"Holy partners" in the work of Christ
Throughout the year, the Southern New England Conference of the United Church of Christ reproduces the Daily Lectionary for use by churches. These are the suggested readings for Monday, March 15th: Exodus 15:22-27; Psalm 107:1-16; and Hebrews 3:1-6. I would encourage you to read these short selections as part of your Lenten practice.
This past weekend I attended the online Super Saturday event sponsored by the Southern New England Conference, United Church of Christ. The keynote speaker was Rabbi Elan Babchuck. Rabbi Babchuck offered the homily during the morning’s worship Service. He drew upon a similar instance in Israel’s Exodus journey from Egyptian slavery to the Promise Land as the one shared in today’s Lectionary.
He highlighted the nostalgia that pervaded the thoughts of the once enslaved Hebrews. As things grew precarious at different times during the Exodus, the people would complain that Moses had taken them out into the wilderness to die, that life was better under Egyptian slavery. They had lived as slaves, yet nostalgia somehow romanticized even that past.
The rabbi’s emphasis was that Israel needed to learn to trust more resolutely in God, that God had not taken His people out into the wilderness to let them die, that God was leading them to their Promised Land. They needed to trust in where they were going, in other words, not where they had been.
The Jewish people were compelled to wander in the wilderness for 40 years until the first generation had all died. God had led them to the border of the Promised Land, but the people did not trust in God enough to enter. God ordained at that moment that no adult among them would be allowed to enter the Promised Land. The privilege of crossing the border would be given to their children.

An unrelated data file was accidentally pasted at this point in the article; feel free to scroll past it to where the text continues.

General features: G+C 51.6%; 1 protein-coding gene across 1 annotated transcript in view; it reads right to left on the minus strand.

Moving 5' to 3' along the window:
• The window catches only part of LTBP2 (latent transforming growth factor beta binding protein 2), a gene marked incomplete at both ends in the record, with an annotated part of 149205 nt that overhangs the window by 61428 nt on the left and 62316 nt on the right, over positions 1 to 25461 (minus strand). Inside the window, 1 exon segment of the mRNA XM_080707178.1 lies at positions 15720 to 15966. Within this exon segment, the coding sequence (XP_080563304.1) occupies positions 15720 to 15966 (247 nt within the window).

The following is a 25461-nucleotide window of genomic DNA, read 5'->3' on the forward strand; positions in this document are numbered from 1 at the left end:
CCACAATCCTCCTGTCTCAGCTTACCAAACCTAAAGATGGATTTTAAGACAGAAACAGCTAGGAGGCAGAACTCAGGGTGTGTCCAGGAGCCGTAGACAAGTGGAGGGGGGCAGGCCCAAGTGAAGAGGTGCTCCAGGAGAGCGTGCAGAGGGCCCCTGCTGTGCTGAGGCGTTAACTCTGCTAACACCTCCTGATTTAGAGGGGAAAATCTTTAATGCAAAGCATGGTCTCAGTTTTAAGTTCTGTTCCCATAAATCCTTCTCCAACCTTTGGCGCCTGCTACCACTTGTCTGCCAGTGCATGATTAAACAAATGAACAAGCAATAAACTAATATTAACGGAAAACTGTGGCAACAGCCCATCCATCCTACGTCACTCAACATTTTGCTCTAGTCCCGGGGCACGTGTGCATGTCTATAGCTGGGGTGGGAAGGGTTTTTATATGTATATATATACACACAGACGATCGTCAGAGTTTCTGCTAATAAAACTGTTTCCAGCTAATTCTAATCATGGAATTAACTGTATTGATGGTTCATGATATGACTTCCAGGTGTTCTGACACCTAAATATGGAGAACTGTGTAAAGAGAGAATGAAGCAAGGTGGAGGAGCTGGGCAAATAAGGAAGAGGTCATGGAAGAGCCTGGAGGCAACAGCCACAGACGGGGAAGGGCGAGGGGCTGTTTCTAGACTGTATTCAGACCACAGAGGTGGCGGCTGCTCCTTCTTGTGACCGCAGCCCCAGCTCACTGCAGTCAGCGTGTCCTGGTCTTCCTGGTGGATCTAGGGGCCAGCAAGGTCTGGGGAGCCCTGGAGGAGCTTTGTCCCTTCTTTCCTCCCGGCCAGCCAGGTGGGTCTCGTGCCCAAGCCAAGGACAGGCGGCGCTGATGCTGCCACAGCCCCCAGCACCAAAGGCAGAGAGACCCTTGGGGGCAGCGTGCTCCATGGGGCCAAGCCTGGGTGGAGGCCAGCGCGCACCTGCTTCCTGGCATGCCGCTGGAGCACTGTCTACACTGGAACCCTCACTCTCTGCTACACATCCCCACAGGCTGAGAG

The generation formed in slavery was too locked into the strictures of the slave mentality. Hope was suppressed forcibly and meager subsistence filled the void where possibility should have lived. It would need to be the children born in the freedom of the Exodus wilderness who could appreciate the potential of liberty, who could reach beyond the nostalgia of the past and work toward the future.
The first followers of Jesus had to be of the same ilk. They needed to be free enough, as mentioned by the author of Hebrews, to be “brothers and sisters, holy partners in a heavenly calling.” They could not only approach the faith expecting everything to be provided, and when it was not to then simply complain like the first generation in the Exodus. Christians would be called upon to become “holy partners in a heavenly calling.” They would be expected to become co-workers with Jesus in building a better world. This would be their spiritual liberation, their faith’s maturity. This calling to be “holy partners in a heavenly calling” is what opens the Promised Land to us.
Lent is most definitely a time of spiritual introspection, but it is also a time to reaffirm our commitment to follow Christ in how we live, in what we do, or as Hebrews would say, as we become “brothers and sister, holy partners in a heavenly calling.” Our faith in Jesus calls upon us to trust enough in God so that we can hope enough so that we can build a better tomorrow.
If you’d like, here is the link to the Massachusetts Conference’s daily reading schedule: www.macucc.org/lectionary.
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